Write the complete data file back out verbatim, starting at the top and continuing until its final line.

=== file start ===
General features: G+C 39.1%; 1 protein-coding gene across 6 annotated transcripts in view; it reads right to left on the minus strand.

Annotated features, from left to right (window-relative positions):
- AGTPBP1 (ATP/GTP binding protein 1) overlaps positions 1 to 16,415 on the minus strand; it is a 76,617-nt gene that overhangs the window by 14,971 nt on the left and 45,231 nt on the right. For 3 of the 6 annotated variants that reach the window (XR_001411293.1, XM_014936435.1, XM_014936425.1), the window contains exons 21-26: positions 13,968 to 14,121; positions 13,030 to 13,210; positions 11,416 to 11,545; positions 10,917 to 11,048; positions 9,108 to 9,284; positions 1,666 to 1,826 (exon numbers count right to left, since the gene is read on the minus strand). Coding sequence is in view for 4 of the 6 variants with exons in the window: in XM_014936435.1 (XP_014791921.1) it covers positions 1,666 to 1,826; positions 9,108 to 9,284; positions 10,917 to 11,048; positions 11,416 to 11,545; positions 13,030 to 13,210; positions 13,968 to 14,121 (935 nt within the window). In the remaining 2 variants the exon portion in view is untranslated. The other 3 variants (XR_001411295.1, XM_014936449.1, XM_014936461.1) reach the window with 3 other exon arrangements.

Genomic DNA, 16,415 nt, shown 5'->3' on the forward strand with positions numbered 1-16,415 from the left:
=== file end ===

General features: G+C 39.1%; 1 protein-coding gene across 6 annotated transcripts in view; it reads right to left on the minus strand.

Annotated features, from left to right (window-relative positions):
- AGTPBP1 (ATP/GTP binding protein 1) overlaps positions 1 to 16,415 on the minus strand; it is a 76,617-nt gene that overhangs the window by 14,971 nt on the left and 45,231 nt on the right. For 3 of the 6 annotated variants that reach the window (XR_001411293.1, XM_014936435.1, XM_014936425.1), the window contains exons 21-26: positions 13,968 to 14,121; positions 13,030 to 13,210; positions 11,416 to 11,545; positions 10,917 to 11,048; positions 9,108 to 9,284; positions 1,666 to 1,826 (exon numbers count right to left, since the gene is read on the minus strand). Coding sequence is in view for 4 of the 6 variants with exons in the window: in XM_014936435.1 (XP_014791921.1) it covers positions 1,666 to 1,826; positions 9,108 to 9,284; positions 10,917 to 11,048; positions 11,416 to 11,545; positions 13,030 to 13,210; positions 13,968 to 14,121 (935 nt within the window). In the remaining 2 variants the exon portion in view is untranslated. The other 3 variants (XR_001411295.1, XM_014936449.1, XM_014936461.1) reach the window with 3 other exon arrangements.

Genomic DNA, 16,415 nt, shown 5'->3' on the forward strand with positions numbered 1-16,415 from the left: